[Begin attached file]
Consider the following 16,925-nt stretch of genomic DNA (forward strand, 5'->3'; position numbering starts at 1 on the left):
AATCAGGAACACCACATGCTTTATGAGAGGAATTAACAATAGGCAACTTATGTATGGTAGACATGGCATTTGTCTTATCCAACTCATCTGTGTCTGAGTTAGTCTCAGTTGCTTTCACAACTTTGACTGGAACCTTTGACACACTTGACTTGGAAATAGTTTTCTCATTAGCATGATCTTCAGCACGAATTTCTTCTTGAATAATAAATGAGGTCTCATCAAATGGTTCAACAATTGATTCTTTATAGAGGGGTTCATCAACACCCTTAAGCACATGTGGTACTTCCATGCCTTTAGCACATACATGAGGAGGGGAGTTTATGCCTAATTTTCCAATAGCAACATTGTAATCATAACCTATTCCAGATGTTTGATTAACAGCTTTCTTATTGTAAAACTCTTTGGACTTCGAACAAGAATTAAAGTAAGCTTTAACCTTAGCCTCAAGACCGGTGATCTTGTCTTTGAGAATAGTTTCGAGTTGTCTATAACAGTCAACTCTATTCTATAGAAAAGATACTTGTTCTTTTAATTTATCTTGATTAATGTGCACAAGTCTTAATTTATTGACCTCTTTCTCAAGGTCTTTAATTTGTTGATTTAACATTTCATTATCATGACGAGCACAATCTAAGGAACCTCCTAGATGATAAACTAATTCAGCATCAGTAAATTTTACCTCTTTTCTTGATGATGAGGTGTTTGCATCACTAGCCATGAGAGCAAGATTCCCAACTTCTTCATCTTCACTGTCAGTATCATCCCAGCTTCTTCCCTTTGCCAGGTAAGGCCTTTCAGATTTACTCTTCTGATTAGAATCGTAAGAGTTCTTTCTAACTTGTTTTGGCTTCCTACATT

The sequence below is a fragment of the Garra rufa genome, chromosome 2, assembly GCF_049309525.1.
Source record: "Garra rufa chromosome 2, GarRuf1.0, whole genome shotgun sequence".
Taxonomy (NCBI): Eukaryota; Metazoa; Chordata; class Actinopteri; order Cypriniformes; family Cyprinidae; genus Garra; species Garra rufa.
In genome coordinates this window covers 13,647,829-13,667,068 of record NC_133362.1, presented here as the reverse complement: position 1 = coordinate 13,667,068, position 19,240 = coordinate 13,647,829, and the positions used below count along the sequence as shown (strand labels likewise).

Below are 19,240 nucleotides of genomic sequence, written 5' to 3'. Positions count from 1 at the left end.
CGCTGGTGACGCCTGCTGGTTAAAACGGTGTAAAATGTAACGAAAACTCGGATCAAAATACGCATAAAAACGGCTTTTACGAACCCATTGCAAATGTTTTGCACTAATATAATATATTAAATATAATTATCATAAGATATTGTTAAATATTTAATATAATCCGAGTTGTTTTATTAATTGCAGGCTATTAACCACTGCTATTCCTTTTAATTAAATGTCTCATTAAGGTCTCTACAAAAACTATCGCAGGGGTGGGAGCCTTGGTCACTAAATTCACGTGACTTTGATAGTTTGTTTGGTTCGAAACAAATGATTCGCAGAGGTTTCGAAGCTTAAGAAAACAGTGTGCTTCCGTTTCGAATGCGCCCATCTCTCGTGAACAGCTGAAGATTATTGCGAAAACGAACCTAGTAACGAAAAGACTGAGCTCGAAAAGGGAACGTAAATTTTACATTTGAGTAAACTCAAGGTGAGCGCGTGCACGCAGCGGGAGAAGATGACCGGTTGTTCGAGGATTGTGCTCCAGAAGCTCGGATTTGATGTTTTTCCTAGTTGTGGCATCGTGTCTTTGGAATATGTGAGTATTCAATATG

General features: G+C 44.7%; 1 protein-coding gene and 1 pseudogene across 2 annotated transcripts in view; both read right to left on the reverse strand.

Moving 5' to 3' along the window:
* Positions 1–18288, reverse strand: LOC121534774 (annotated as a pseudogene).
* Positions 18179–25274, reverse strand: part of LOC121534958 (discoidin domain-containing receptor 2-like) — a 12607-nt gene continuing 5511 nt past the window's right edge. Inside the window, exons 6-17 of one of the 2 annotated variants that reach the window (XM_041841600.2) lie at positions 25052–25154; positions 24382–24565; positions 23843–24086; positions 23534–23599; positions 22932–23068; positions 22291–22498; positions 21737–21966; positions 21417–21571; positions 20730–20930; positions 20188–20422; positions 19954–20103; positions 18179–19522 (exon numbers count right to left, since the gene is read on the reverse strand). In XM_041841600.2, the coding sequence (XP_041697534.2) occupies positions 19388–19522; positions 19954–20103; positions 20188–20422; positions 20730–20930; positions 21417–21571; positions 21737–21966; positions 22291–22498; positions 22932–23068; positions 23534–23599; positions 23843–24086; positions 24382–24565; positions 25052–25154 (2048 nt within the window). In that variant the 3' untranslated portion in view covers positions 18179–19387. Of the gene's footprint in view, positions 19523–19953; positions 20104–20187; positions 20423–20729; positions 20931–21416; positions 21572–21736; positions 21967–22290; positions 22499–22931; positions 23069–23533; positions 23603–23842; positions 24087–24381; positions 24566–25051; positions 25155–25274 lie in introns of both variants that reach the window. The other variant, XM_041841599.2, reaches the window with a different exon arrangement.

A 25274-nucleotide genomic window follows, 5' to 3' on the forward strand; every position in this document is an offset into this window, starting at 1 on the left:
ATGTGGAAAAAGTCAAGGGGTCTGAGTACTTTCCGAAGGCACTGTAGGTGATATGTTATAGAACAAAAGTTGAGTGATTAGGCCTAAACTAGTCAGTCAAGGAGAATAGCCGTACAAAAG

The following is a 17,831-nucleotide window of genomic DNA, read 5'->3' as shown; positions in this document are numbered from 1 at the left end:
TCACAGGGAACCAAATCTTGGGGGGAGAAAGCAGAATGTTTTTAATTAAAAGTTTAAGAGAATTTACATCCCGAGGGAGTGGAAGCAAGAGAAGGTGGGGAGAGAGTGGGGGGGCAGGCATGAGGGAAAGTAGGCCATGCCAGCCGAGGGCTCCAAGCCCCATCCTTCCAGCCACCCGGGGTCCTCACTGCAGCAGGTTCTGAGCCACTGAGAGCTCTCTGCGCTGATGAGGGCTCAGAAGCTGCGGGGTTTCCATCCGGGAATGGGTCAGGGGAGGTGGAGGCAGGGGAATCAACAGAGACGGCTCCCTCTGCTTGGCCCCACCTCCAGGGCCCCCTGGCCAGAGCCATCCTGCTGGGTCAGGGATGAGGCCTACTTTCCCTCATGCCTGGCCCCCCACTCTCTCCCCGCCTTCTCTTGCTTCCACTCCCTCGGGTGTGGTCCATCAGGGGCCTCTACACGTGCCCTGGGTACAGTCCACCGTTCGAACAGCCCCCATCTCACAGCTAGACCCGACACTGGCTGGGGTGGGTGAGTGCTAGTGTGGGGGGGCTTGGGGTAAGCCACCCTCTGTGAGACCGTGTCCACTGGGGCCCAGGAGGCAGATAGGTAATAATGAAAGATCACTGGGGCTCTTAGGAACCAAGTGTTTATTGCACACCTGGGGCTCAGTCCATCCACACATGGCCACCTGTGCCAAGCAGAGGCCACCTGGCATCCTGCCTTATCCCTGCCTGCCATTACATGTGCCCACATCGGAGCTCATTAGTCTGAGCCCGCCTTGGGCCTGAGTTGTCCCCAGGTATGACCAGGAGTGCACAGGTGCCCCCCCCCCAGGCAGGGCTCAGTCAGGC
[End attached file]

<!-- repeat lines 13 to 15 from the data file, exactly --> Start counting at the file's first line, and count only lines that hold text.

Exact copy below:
A 25274-nucleotide genomic window follows, 5' to 3' on the forward strand; every position in this document is an offset into this window, starting at 1 on the left:
ATGTGGAAAAAGTCAAGGGGTCTGAGTACTTTCCGAAGGCACTGTAGGTGATATGTTATAGAACAAAAGTTGAGTGATTAGGCCTAAACTAGTCAGTCAAGGAGAATAGCCGTACAAAAG

The following is a 17,831-nucleotide window of genomic DNA, read 5'->3' as shown; positions in this document are numbered from 1 at the left end: